@app.route('/hello', methods=['POST']) def hello(): return 'Hello Slack!'
This is the functional meat of our application so let’s break it down.
@app.route() is a function decorator – it basically modifies something about the next function we’re going to declare. The first parameter to this decorator is
'/hello'. This parameter is critically important: it defines what happens when someone goes to the URL
http://www.oururl.com/hello. The second parameter is
methods=['POST']. This is telling us that we are only going to accept POST requests at this route.
The idea of requests were a bit perplexing to me at first so I’ll try and briefly explain. At the most basic level, communication on the internet mostly exists between clients and servers (there’s actually a good Simple Wikipedia article on this). For example: when you’re surfing the web, you’re actually making a
GET request as a client to the server in order to view a webpage. This request tells a website or application to “give the client some information”. For this current page that information is HTML and some other files that are then interpreted by your web browser and displayed.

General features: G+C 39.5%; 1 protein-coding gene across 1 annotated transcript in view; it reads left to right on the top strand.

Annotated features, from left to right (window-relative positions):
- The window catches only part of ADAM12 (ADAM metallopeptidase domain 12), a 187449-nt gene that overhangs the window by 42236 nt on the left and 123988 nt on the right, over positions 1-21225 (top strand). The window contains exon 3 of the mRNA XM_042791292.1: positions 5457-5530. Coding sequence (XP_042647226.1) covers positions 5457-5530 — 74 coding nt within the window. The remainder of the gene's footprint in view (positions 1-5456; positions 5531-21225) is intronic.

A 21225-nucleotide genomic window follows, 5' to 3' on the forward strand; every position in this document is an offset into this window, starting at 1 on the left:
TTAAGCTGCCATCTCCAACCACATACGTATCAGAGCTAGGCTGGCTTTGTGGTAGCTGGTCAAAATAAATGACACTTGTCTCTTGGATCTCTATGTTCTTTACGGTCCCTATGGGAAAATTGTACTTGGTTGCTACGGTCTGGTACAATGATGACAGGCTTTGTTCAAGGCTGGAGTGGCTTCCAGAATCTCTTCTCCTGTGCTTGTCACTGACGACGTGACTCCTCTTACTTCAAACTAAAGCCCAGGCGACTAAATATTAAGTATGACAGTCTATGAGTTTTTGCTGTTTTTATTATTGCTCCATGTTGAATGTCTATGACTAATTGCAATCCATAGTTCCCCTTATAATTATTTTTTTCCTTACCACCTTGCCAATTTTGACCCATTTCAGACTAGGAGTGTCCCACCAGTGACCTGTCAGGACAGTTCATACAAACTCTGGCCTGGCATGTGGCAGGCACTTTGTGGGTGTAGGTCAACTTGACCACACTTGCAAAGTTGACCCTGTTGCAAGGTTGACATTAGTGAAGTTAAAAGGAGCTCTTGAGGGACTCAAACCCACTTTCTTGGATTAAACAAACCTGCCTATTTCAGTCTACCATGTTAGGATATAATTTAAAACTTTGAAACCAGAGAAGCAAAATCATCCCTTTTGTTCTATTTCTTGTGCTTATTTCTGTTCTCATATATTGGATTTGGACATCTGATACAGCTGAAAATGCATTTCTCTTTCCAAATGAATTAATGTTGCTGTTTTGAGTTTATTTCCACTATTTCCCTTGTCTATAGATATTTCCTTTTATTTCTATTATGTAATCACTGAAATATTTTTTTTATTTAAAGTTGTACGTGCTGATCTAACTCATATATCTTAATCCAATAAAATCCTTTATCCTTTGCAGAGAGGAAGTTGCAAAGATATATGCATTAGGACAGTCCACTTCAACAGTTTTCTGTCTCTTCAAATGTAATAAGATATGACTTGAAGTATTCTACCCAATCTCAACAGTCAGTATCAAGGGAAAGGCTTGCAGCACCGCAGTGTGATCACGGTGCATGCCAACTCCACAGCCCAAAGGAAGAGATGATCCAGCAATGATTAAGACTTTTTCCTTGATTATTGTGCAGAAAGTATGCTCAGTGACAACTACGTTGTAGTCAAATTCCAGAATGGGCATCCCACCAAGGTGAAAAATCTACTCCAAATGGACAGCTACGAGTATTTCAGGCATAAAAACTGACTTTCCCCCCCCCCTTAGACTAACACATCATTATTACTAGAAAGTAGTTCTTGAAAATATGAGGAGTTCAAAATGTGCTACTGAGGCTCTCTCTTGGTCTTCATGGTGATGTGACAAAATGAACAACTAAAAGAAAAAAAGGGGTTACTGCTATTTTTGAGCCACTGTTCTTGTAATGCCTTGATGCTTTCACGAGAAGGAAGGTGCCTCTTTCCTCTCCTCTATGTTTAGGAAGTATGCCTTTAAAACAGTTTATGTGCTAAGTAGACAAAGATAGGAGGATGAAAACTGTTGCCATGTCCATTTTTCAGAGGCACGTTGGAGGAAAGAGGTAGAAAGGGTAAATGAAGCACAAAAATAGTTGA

POST requests tell a site or application that it will be receiving information at that URL. That is: instead of a website or application sending something, the application will receive something. In our case, our application is going to receive the
POST request from Slack, and that request will contain some information which our application can use.
Finally we define the
hello() function, which defines what happens when someone uses our
/hello route. In this case, all we’re going to do is return a string to them that says
Hello Slack! if a request is made.
Declaring the Application Port
if __name__ == '__main__': port = int(os.environ.get('PORT', 5000)) app.run(host='0.0.0.0', port=port, debug=True)
This last chunk does something simple: when you run this program (and it’s the main program), find the port of
5000, and then finally serve the application locally using that port.
Testing our Application with ngrok
Our application should be ready to test. Open terminal and navigate to your project folder, and type
python hello.py to start our program. Terminal should pop up some information about where the server is running and that the debugger is active. Now we have to test our application.
This was a step that actually stumped me for a while. Previously, I had built applications or websites that only accepted
GET requests. In this case, we can test it locally by just running the python file we created and browsing to
http://localhost:5000/hello and we can see our application. If we did that now with our application, we’ll get a nice Method Not Allowed page since our application only accepts post requests.
We could send
POST requests from our computer to our application locally using